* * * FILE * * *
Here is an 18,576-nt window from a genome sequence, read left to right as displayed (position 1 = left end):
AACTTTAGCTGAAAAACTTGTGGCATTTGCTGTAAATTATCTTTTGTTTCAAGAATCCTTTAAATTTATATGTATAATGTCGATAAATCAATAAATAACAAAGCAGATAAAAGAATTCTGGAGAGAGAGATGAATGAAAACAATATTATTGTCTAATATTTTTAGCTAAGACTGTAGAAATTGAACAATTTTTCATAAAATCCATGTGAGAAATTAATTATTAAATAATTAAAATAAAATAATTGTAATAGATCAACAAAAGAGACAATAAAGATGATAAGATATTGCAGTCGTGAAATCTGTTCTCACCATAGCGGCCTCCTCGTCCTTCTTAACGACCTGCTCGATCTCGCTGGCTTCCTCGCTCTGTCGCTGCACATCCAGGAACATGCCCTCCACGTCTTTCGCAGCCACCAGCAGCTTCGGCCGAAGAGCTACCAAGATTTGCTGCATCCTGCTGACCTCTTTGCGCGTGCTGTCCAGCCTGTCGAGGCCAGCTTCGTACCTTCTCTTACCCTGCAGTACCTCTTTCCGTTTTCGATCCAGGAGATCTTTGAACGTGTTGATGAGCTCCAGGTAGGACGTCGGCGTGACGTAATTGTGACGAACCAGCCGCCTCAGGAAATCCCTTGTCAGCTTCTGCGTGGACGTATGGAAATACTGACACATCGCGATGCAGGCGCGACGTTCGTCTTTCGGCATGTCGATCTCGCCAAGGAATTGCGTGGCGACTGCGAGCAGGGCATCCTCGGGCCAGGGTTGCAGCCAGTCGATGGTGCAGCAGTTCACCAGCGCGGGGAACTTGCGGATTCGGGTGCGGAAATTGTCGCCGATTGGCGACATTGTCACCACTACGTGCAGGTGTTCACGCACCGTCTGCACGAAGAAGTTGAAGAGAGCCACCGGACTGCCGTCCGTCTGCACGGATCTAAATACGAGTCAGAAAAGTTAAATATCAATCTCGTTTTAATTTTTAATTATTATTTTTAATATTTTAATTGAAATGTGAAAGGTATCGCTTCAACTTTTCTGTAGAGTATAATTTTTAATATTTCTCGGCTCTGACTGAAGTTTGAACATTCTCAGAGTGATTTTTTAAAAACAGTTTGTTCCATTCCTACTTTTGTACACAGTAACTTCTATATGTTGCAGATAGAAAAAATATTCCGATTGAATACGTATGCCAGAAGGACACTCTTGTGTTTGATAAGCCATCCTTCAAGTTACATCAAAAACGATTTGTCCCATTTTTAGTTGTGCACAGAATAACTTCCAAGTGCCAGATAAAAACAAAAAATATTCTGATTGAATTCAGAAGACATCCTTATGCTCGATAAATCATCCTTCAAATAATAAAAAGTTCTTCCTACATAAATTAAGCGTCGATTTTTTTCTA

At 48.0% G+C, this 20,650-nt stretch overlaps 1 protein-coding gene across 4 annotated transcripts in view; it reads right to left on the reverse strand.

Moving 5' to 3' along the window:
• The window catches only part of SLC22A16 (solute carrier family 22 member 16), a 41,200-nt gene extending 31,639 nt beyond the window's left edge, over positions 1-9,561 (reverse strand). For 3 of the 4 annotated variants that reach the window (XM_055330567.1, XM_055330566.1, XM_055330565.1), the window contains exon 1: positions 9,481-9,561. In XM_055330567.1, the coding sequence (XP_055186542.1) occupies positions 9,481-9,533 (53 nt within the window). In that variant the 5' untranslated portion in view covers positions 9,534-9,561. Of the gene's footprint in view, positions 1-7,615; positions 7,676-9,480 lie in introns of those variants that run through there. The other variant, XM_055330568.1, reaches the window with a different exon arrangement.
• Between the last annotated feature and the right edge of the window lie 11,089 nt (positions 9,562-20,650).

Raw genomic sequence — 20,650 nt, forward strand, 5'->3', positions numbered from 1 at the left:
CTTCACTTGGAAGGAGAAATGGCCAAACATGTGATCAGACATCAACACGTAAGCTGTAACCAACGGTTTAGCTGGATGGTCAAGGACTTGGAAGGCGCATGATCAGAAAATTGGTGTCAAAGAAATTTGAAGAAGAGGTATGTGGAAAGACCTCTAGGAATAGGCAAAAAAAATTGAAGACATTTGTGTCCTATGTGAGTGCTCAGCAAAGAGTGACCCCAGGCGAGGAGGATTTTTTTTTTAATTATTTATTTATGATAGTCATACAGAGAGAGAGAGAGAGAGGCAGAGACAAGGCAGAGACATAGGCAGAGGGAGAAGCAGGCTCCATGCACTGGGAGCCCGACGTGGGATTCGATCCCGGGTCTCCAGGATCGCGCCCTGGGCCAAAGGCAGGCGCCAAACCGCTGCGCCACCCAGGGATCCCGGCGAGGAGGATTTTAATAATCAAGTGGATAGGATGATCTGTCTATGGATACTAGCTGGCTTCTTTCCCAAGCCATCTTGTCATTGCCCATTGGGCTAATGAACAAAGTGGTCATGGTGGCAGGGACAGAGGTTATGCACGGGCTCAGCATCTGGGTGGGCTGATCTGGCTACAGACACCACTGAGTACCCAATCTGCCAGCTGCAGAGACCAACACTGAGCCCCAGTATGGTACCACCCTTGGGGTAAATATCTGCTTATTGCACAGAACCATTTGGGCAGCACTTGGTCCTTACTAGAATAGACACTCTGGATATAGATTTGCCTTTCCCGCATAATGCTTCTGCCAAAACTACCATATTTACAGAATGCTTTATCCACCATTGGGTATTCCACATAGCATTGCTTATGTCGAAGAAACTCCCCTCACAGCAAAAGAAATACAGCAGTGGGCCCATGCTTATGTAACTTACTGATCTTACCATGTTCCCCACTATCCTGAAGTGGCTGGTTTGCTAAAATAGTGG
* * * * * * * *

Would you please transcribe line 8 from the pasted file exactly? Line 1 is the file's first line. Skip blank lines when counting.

CTTCACTTGGAAGGAGAAATGGCCAAACATGTGATCAGACATCAACACGTAAGCTGTAACCAACGGTTTAGCTGGATGGTCAAGGACTTGGAAGGCGCATGATCAGAAAATTGGTGTCAAAGAAATTTGAAGAAGAGGTATGTGGAAAGACCTCTAGGAATAGGCAAAAAAAATTGAAGACATTTGTGTCCTATGTGAGTGCTCAGCAAAGAGTGACCCCAGGCGAGGAGGATTTTTTTTTTAATTATTTATTTATGATAGTCATACAGAGAGAGAGAGAGAGAGGCAGAGACAAGGCAGAGACATAGGCAGAGGGAGAAGCAGGCTCCATGCACTGGGAGCCCGACGTGGGATTCGATCCCGGGTCTCCAGGATCGCGCCCTGGGCCAAAGGCAGGCGCCAAACCGCTGCGCCACCCAGGGATCCCGGCGAGGAGGATTTTAATAATCAAGTGGATAGGATGATCTGTCTATGGATACTAGCTGGCTTCTTTCCCAAGCCATCTTGTCATTGCCCATTGGGCTAATGAACAAAGTGGTCATGGTGGCAGGGACAGAGGTTATGCACGGGCTCAGCATCTGGGTGGGCTGATCTGGCTACAGACACCACTGAGTACCCAATCTGCCAGCTGCAGAGACCAACACTGAGCCCCAGTATGGTACCACCCTTGGGGTAAATATCTGCTTATTGCACAGAACCATTTGGGCAGCACTTGGTCCTTACTAGAATAGACACTCTGGATATAGATTTGCCTTTCCCGCATAATGCTTCTGCCAAAACTACCATATTTACAGAATGCTTTATCCACCATTGGGTATTCCACATAGCATTGCTTATGTCGAAGAAACTCCCCTCACAGCAAAAGAAATACAGCAGTGGGCCCATGCTTATGTAACTTACTGATCTTACCATGTTCCCCACTATCCTGAAGTGGCTGGTTTGCTAAAATAGTGG